Coupeville artist Roger Purdue dies

Roger Purdue carves the salmon wheel, which was on display for years near the Coupeville Wharf before it was moved to the museum. Purdue died on Sunday. - Contributed photo
Roger Purdue carves the salmon wheel, which was on display for years near the Coupeville Wharf before it was moved to the museum. Purdue died on Sunday.
— image credit: Contributed photo

Roger Purdue, a popular Coupeville artist, educator and pilot, died early Sunday morning from complications related to Parkinson’s Disease.

Purdue, who once worked as a teacher in the Oak Harbor School District, was a prolific artist. His work can be seen throughout Central Whidbey. The salmon wheel at Island County Museum and the whale wheel at the Coupeville Wharf are among his creations.

Susan Berta, who helps run the Orca Network and organizes the Penn Cove Water Festival, started working with Purdue in the early 1990s. He started carving the salmon wheel a few years later.

“That project made it really clear to me how generous and dedicated Roger was,” Berta said.

Purdue donated his time to ensure the salmon wheel was completed. It stood for years near the entrance to the Coupeville Wharf, where people could stop and give it a spin.

The wheel was eventually moved to the nearby museum. The whale wheel, which Purdue helped design, is currently near the wharf entrance.

Berta said the whale wheel project speaks to the kind of person Roger was; it was a community-minded project; it reminded people of the Orca capture; promoted the Penn Cove Water Festival; and helps to keep the carving community alive on Whidbey Island.

In addition to the interactive wheels, Purdue also designed logos for the Penn Cove Water Festival.

Each year’s design had a Native American- inspired theme.

He presented the festival association with 15 years worth of logos when he was honored nearly a year ago for his efforts in supporting the event.

During a ceremony at the Coupeville Recreation Hall, he received a cedar hat decorated with an eagle feather along with a button blanket — both made by members of the Samish Nation.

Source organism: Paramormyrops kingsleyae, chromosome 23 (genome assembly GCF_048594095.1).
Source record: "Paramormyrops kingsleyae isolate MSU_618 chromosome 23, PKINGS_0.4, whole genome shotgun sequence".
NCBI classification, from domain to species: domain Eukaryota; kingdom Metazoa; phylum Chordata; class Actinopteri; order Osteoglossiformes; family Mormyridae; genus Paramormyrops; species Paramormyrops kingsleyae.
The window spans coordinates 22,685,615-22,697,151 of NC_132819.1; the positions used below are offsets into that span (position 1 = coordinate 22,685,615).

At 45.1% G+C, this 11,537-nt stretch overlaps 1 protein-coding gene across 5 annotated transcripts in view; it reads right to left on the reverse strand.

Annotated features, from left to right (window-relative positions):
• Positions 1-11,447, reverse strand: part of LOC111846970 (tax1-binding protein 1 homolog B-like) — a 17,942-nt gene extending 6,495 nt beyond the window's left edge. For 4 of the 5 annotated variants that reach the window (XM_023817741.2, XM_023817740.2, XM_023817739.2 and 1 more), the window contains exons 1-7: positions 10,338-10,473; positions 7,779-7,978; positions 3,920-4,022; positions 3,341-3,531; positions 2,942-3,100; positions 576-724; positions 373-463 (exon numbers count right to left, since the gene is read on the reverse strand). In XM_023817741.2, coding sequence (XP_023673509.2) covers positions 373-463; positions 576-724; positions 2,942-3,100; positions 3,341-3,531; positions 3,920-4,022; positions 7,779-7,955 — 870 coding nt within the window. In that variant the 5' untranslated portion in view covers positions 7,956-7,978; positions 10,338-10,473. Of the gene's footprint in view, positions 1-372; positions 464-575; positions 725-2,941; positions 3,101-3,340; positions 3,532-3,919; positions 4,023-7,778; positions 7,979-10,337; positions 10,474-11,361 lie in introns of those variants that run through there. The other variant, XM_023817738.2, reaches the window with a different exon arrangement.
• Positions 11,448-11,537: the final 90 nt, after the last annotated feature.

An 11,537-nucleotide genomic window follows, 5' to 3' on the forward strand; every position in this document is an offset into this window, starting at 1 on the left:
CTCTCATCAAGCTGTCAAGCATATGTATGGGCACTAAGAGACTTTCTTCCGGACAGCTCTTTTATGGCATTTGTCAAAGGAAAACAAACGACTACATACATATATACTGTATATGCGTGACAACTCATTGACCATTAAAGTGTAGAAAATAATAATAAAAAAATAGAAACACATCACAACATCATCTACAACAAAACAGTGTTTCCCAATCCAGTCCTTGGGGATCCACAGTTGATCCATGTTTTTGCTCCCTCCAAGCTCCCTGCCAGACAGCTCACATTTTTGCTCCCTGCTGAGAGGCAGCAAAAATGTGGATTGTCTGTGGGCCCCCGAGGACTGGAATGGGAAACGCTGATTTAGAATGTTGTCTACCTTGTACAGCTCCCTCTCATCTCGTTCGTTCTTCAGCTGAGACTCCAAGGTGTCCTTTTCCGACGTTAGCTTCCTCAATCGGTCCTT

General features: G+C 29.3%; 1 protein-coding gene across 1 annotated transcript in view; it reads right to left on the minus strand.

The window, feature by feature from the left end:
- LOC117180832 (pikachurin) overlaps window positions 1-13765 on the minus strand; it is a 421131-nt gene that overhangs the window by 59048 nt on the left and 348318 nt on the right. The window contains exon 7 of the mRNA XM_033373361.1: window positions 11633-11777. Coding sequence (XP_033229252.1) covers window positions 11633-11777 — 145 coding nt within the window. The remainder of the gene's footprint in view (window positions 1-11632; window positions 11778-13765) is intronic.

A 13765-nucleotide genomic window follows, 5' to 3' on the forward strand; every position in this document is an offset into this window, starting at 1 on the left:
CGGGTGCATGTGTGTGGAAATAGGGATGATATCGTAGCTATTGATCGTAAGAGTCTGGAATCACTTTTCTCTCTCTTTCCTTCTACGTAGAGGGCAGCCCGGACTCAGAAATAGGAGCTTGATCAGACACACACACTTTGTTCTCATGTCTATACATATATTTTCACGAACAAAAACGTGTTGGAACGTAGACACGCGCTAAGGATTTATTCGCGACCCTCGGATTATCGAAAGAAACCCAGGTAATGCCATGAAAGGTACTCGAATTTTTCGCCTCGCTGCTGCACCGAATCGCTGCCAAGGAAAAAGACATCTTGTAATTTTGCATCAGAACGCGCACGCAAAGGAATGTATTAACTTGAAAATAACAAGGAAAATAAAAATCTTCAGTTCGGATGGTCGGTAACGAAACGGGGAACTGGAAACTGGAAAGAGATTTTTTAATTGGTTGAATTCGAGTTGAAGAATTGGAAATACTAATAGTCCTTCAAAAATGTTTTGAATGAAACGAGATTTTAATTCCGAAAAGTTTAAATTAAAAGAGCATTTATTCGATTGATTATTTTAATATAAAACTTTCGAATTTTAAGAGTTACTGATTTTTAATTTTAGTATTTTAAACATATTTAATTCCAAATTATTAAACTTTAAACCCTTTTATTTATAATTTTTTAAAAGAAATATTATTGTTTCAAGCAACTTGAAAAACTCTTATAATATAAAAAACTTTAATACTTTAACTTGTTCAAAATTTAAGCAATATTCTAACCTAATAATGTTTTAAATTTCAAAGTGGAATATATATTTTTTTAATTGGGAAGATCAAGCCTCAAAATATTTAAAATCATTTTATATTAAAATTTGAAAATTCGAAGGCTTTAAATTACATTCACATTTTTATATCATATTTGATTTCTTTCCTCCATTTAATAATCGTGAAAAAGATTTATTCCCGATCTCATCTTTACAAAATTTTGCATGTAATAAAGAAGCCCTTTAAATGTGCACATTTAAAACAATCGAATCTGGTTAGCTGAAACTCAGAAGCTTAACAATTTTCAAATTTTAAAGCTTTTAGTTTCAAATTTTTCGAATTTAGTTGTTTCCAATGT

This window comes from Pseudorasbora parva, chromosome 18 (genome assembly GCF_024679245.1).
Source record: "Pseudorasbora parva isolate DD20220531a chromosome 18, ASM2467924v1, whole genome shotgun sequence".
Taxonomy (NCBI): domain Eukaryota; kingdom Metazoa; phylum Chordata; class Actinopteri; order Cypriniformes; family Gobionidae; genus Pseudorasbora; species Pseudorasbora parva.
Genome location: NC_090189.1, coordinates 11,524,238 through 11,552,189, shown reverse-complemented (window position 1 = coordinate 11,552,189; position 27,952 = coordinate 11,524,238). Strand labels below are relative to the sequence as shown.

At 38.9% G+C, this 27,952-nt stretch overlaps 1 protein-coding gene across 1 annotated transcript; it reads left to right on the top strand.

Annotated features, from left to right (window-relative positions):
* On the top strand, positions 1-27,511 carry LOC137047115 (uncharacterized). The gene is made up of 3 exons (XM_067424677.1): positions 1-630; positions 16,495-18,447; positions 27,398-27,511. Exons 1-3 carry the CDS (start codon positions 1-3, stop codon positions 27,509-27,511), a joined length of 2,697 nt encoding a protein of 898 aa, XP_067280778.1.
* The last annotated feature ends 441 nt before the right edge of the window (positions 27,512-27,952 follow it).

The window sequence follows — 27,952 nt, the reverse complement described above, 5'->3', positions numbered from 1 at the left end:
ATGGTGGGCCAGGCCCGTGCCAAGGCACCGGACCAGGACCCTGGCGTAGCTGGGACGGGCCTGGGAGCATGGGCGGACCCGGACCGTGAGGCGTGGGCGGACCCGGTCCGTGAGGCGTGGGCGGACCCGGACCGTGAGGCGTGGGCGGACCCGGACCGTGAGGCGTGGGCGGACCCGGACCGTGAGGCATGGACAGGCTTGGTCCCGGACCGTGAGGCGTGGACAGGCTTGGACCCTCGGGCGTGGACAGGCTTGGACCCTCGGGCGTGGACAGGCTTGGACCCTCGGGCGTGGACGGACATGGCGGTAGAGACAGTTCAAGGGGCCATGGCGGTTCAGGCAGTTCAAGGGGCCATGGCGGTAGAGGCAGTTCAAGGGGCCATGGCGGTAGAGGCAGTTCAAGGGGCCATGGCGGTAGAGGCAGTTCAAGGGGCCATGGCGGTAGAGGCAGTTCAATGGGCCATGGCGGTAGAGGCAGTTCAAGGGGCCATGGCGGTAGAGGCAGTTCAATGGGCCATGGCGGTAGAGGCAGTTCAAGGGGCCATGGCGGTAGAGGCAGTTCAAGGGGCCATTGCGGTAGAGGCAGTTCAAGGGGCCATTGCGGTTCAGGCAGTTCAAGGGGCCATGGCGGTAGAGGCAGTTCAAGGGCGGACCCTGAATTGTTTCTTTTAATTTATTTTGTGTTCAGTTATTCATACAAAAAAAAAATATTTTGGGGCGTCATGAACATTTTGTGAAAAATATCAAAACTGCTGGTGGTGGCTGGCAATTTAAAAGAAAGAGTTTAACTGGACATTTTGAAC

Purdue’s work will be seen by festival goers for years to come.

He remained active in the arts community in recent years, helping a carver design a panel carving that will be installed at Island Transit’s new headquarters.

Berta said she wanted to tap Purdue’s skills for a kinetic sculpture that would have highlighted the dorsal fins of whales.

Purdue was born on Orcas Island in 1938. His son, Wilbur, said Roger spent his childhood hunting and fishing.

Roger’s father owned a service station in Eastsound and his mom ran a radio station for the airline that served Orcas Island at the time. Wilbur said that sparked Roger’s interest in airplanes.

Purdue graduated with a degree in art and a minor in education from Western Washington University before starting his career as a teacher in the Oak Harbor School District.

“He was always working on projects,” Wilbur said. Those projects included building and flying airplanes, rebuilding tractors, and his recent work as a carver. He started focusing on woodcarving in the mid 1990s.

Roger was diagnosed with Parkinson’s about eight years ago.

As his health declined in recent days, family and friends stopped by his home last week to visit.

“We had a really nice week as a family,” Wilbur said adding visitors got to share stories with Roger.

Roger is survived by his wife, Sara; son, Wilbur and his wife Julieanna; daughter, Grace; grandson, Henry; and sister, Jennie and her husband, Kelly.

A memorial to Purdue is posted at

People have commenting about Purdue’s death on the festival’s Facebook page.


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